A: If hospital medicine is positioning itself to be a specialty with fellowship training, with access to knowledge different from PCPs, then I believe we should function like other specialty services with a different skill set. We should own our discharge process and follow-up plans. We should follow up with patients in a discharge clinic setting to review clinical course, health literacy issues, labs, and studies and even order follow-up studies based on incoming results.
Q: For group leaders, why is it important for you to continue seeing patients?
A: As a clinician leader, my charge is to foster teamwork and create a shared vision for improvement and change. This is not possible to do from an office space or conference room separate from where the work gets done.
Q: As a hospitalist, seeing most of your patients for the very first time, what aspect of patient care is most challenging?
A: Establishing trust and rapport in five to 10 minutes. Caring for a hospitalized patient, when they are surrounded by loved ones, is stressful and anxiety-provoking. Delivering information in a way that is honest and empathetic and timely without the benefit of having a personal historic connection with a patient is always challenging.
Q: What aspect of patient care is most rewarding?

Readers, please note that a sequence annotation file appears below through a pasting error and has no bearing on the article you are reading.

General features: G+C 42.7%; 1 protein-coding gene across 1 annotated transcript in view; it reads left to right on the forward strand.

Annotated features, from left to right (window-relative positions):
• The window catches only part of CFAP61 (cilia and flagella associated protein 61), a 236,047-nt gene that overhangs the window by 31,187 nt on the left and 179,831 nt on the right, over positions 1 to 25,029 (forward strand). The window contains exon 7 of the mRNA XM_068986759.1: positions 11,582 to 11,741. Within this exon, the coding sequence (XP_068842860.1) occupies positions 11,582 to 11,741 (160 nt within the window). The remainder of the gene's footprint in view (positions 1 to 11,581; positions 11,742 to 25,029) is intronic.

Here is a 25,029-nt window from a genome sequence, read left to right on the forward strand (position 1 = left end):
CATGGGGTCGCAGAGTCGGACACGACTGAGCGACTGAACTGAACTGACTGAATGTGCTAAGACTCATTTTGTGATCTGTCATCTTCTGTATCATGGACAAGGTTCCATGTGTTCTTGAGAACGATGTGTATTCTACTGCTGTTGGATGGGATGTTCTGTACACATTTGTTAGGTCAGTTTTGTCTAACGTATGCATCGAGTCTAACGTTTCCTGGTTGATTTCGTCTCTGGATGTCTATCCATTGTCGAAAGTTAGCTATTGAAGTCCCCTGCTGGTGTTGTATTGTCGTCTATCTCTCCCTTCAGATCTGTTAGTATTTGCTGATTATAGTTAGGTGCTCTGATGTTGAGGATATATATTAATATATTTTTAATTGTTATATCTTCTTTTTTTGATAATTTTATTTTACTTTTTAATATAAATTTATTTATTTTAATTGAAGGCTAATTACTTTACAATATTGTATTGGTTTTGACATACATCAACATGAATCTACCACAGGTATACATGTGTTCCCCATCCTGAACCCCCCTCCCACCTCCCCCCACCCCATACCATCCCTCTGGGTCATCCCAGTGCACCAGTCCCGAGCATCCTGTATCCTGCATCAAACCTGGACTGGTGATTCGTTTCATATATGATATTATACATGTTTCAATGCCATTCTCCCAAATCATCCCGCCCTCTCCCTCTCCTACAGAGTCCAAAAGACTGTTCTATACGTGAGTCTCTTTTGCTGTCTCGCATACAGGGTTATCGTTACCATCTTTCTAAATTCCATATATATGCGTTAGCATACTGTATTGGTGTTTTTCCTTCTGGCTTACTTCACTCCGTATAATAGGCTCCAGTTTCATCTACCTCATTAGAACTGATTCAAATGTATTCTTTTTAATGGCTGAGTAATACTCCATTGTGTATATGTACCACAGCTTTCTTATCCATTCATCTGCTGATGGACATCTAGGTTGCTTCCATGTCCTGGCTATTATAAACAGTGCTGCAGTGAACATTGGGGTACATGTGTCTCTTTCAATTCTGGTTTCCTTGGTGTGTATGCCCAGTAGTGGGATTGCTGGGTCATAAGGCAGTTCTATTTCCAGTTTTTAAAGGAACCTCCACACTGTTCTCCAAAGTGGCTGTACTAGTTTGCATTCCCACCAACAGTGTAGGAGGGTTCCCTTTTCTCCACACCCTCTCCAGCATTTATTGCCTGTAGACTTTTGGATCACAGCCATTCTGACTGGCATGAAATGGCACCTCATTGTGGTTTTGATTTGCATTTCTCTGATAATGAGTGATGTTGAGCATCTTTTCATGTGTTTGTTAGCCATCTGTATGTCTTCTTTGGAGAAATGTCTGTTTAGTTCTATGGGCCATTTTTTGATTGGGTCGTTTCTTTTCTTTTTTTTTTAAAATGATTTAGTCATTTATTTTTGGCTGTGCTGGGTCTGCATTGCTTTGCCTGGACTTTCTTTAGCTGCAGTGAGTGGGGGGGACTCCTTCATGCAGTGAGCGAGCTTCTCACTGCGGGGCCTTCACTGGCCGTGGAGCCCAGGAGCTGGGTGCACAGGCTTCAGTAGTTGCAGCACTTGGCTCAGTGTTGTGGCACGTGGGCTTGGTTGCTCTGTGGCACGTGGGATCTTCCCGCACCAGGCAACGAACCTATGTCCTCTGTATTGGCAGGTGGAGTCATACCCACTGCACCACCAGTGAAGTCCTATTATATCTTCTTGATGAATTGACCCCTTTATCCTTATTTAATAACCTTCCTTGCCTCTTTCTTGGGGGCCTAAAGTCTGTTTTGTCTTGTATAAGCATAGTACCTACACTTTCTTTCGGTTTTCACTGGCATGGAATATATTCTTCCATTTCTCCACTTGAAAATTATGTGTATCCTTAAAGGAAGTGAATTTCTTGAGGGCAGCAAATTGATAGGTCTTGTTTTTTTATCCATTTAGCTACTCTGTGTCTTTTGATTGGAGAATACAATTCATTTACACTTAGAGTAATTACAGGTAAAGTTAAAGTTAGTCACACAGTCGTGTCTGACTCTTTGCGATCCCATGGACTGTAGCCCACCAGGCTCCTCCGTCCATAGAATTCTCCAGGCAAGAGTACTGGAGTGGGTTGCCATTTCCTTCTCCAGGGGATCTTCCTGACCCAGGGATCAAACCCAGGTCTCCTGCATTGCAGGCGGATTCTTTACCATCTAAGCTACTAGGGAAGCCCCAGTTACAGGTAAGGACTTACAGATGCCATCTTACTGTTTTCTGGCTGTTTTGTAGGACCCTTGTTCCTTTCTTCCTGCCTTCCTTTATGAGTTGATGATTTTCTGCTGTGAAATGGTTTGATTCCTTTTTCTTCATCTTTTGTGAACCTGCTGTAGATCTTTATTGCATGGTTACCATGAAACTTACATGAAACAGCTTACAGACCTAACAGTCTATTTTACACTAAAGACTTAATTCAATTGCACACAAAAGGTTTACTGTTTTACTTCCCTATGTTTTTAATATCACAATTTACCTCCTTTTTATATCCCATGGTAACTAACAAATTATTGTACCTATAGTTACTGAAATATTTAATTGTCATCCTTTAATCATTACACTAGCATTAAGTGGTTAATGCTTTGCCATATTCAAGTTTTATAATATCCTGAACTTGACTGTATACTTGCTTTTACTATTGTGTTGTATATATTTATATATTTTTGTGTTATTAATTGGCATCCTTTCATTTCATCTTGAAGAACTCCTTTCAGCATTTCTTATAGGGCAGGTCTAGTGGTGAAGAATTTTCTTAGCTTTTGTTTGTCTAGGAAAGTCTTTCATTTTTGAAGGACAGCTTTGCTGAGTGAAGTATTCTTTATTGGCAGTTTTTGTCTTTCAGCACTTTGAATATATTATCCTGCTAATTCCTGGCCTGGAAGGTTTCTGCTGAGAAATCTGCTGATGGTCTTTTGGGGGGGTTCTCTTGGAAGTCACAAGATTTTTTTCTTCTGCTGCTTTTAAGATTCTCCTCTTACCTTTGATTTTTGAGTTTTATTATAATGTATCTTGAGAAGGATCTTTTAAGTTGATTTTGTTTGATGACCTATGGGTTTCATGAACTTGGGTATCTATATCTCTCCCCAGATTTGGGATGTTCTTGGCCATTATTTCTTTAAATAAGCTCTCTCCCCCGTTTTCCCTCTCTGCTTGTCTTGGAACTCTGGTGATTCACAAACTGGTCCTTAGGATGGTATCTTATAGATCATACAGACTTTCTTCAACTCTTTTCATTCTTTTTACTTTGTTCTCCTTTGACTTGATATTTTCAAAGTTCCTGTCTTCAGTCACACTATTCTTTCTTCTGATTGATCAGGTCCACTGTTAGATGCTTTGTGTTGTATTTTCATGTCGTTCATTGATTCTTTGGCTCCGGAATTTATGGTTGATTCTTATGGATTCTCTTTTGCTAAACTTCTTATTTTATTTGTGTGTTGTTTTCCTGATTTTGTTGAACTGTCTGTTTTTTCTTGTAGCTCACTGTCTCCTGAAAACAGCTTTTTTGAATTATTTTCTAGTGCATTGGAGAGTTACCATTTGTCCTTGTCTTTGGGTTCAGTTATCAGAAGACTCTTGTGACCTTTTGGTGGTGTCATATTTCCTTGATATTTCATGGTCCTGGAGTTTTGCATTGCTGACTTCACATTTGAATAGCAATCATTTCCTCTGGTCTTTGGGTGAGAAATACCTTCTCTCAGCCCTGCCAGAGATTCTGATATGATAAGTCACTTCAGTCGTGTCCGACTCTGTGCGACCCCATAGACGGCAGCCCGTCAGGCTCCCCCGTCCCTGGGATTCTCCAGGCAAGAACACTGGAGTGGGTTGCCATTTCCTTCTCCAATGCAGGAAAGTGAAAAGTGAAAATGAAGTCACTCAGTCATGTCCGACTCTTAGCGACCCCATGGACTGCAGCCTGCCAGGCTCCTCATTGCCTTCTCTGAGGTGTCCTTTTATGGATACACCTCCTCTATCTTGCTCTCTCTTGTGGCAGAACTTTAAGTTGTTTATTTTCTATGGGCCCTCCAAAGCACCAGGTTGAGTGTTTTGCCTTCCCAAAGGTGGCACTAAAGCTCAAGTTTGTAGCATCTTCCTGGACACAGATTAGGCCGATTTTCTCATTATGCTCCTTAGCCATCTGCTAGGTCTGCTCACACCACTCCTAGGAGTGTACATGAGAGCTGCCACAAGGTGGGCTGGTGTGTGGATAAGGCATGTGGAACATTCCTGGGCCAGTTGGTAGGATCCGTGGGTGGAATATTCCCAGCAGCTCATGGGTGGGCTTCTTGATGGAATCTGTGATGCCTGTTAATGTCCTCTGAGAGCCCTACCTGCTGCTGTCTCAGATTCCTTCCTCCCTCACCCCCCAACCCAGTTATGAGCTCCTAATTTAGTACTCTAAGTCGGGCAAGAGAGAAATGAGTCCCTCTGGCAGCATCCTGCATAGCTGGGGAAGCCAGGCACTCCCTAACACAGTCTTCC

A: Making a diagnosis in a patient that has eluded diagnosis for weeks or months.
Q: What aspect of teaching in the 21st century is most difficult? And what is most enjoyable?
A: Today’s learners have different expectations from mine [in terms] of what they want to get from a career in medicine. While I don’t always agree with them, it is the reality and puts me in a position to discuss and understand the rationale of a changing mindset. As a physician leader, it is important to understand this because it helps me create an environment that fosters successful recruitment and retention.
Q: You mention wanting to tackle the issue of physician burnout? Why is that something important to you?
A: I personally lived through it and felt the effects it had on the relationships I had with family, friends, medical students, residents, and patients. I know what it felt like to be angry, cynical, and distanced from those I cared about and from those whom I was charged with caring for. I never forgot how isolated [you] can feel in an academic center even when surrounded by hundreds. I vowed that if I ever found my way to a leadership position, I would begin by creating an environment that emphasized morale, honesty, integrity, and professionalism. If I succeeded in this, the other organizational missions of education, patient care, quality, and value would follow.
Since 2012, our division has monitored burnout, work-life balance, and, more recently, physician engagement. Although we take care of the sickest children in the region, our group supports each other, recognizing and respectful of the fact that we each have different comfort levels, skill sets, but we also have fun. Patients, nurses, social workers, care coordinators, and clerks see this. Like I teach the residents, you never get a second chance to make a first impression, but you also never get a second chance to make a last one, so make all interactions count. TH
Richard Quinn is a freelance writer in New Jersey.